I think the lyrics are essentially the result of drugs and a thesaurus.Hank - Lancaster, Pa
This song is a very prescient piece of Sci-Fi. I was always facinated by the bit about Mother Nature on the run in the 1970s. The same year this was released, Canned Heat released the Future Blues LP. The title song was a reference to a decimated planet. Here we are almost 40 years later and we are at a point that many are calling the final moment for a chance at turning back from our self-destruction. Recently I decided to see what the full lyric for After The Gold Rush was about. It is certainly cryptic and much of the lyric is fanciful. In the first verse the singer is dreaming about a great day of heraldry and celebration...music, banners flowing, knights in armour something about a queen. Could this be the day in the future where Earthling civiliztion flys off to a new world"?

In the second verse, the dreamer is lying in the burned out basement, (decimated world) and hoping for a replacement.

In the final verse the dreamer returns to the heraldry and delight of the day with the silver spaceships and the chosen one to lead via Mother Natures Silver Seed (spaceship) to a new home in the sun.

Those final lyrics clinch the meaning for me. WOW! This week as I write this, there is talk of the first Canadian Space Tourist. Also there was mayor TV show about grim scenarios for our future on the planet. Are we on that path or can we save this world?
Jim - Campbell River, Canada
I heard that the song was about a bohemian community living in Canada who all got washed into the sea one day...Liv - Aberdeen, United Kingdom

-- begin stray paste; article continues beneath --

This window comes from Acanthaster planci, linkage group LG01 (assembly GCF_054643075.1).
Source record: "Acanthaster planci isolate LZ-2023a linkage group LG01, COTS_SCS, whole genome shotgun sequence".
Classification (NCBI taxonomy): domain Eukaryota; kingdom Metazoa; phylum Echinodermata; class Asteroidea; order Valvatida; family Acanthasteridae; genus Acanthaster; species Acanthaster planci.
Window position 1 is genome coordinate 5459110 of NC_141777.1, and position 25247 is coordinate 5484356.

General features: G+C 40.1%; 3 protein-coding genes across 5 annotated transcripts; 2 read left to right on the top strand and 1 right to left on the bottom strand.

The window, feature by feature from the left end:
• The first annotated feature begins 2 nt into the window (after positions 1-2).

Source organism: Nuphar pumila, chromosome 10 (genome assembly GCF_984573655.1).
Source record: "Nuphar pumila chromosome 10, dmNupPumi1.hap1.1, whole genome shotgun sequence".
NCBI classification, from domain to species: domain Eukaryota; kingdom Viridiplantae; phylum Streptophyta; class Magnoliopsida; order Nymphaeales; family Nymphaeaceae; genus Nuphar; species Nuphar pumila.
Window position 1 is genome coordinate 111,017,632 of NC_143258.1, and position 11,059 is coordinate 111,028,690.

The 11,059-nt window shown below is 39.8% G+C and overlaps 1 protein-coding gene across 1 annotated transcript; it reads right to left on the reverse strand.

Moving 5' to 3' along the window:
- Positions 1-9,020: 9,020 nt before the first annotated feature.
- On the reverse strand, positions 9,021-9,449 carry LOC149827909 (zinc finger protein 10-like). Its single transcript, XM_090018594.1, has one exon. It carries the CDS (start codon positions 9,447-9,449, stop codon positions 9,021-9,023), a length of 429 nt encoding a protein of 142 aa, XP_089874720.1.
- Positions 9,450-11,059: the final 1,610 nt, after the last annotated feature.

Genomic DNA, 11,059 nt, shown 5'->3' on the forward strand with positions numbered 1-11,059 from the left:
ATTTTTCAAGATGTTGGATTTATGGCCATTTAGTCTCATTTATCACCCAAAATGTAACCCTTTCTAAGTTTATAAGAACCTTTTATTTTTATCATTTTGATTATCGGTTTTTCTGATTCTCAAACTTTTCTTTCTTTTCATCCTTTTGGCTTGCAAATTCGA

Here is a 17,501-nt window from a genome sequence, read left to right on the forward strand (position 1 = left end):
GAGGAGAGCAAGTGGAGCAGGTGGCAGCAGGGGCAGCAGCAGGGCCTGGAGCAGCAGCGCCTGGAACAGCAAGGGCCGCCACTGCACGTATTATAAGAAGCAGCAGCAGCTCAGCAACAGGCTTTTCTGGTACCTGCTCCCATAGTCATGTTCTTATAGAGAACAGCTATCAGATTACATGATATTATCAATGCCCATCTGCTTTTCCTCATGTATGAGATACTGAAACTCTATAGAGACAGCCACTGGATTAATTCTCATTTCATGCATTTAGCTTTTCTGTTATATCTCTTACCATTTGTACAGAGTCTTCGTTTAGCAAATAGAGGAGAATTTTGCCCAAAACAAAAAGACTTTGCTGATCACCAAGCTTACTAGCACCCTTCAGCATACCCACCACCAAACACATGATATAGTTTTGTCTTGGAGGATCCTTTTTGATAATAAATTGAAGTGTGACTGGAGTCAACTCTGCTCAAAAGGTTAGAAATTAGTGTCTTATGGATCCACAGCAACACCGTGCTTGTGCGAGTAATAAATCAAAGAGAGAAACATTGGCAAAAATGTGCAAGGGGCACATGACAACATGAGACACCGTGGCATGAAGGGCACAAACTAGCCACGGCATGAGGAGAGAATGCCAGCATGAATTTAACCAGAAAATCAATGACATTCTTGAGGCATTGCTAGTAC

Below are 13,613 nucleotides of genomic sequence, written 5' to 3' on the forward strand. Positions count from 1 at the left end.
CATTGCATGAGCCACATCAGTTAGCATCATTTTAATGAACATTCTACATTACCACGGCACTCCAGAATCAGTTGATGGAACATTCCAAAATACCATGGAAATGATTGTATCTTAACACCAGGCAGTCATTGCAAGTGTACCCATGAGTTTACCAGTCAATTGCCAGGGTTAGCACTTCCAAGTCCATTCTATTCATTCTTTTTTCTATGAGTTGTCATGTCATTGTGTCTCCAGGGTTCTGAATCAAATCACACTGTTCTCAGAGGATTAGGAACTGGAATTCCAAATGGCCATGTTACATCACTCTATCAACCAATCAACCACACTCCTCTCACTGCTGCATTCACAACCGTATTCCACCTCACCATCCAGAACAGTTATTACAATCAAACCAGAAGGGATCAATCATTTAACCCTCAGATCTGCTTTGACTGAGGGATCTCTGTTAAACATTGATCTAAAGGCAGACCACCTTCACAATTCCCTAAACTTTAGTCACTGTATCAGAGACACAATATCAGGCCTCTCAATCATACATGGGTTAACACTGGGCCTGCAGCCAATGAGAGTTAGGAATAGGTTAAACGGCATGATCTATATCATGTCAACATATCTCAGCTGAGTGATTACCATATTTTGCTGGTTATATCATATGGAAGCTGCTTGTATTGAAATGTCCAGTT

My brother turned me onto this song when I was twelve and still loving Donny Osmond. I listened to it twice and after that I tore down my wall size Donny Poster and never looked back. Thank you to my dear brother Bobby and thank you Mr. Young.Jami - Redding, Ca
Does it matter if the song is about heroin? Even if it is that doesn't change how amazing this song is.Morgan - Bemidji, Mn
Very interesting Steve from Fenton. I never would have tought that the "chosen ones" metaphor extended into the rest of the song. I thought that the verses just depicted stages of mankind; the idilic past, the decadence of the present and the desperation of the future, but what you said is really clever.Robert - Glasgow, United Kingdom
It a amazing how high he sing in this song. Also this song is probably someone who lost their job and they are using drugs.Chad - Los Angeles, Ca
I know of what I speak from a routine personal basis -- rather than what I've read. I stand by what I wrote and I respectfully disagree with you. Also, nothing was meant to, nor did it, denigrate this iconic artist in any way who also happens to be a friend.Louie - Sunny Isles Beach Florida, Fl
I'd say the three verses are about the past, present, and future, yeah. I'm not too hot on the Emmylou Harris, Linda Ronstadt and Dolly Parton version. They replace "and I felt like getting high." with "and I felt like I could cry." Kinda a sell out. Also, I thought the lyric was " a band playin' in my hair" not "head", as posted earlier. All in all, this song still blows my mind.Lazlo - Sugar Mountain, On
Neil Young has alwasy been open about his drug use. He's done cocaine, smoked tons of weed but he's never done heroin.David - Huntington Beach, Ca
ANy body know what Key this is if one wants to play a harmonica to it, I know the guitar chords...

Thanks,

Dwight
Dwight - Charlotte, Nc
Believe me you (must be) "young ones" out there, Neil loved heroin and all his so-called "anti-heroin" songs were the result of his own experiences (as that of all heroin addicts/abusers) on the vast negative other side that unavoidably joins the rush for what Neil knows is the greatest high for deadening inner pain and feeling ecstasy simultaneously. I know Neil and he would neither deny this nor feel it is any dark secret to withhold or feel shame. It is/was part of his life.Louie - Sunny Isles Beach Florida, Fl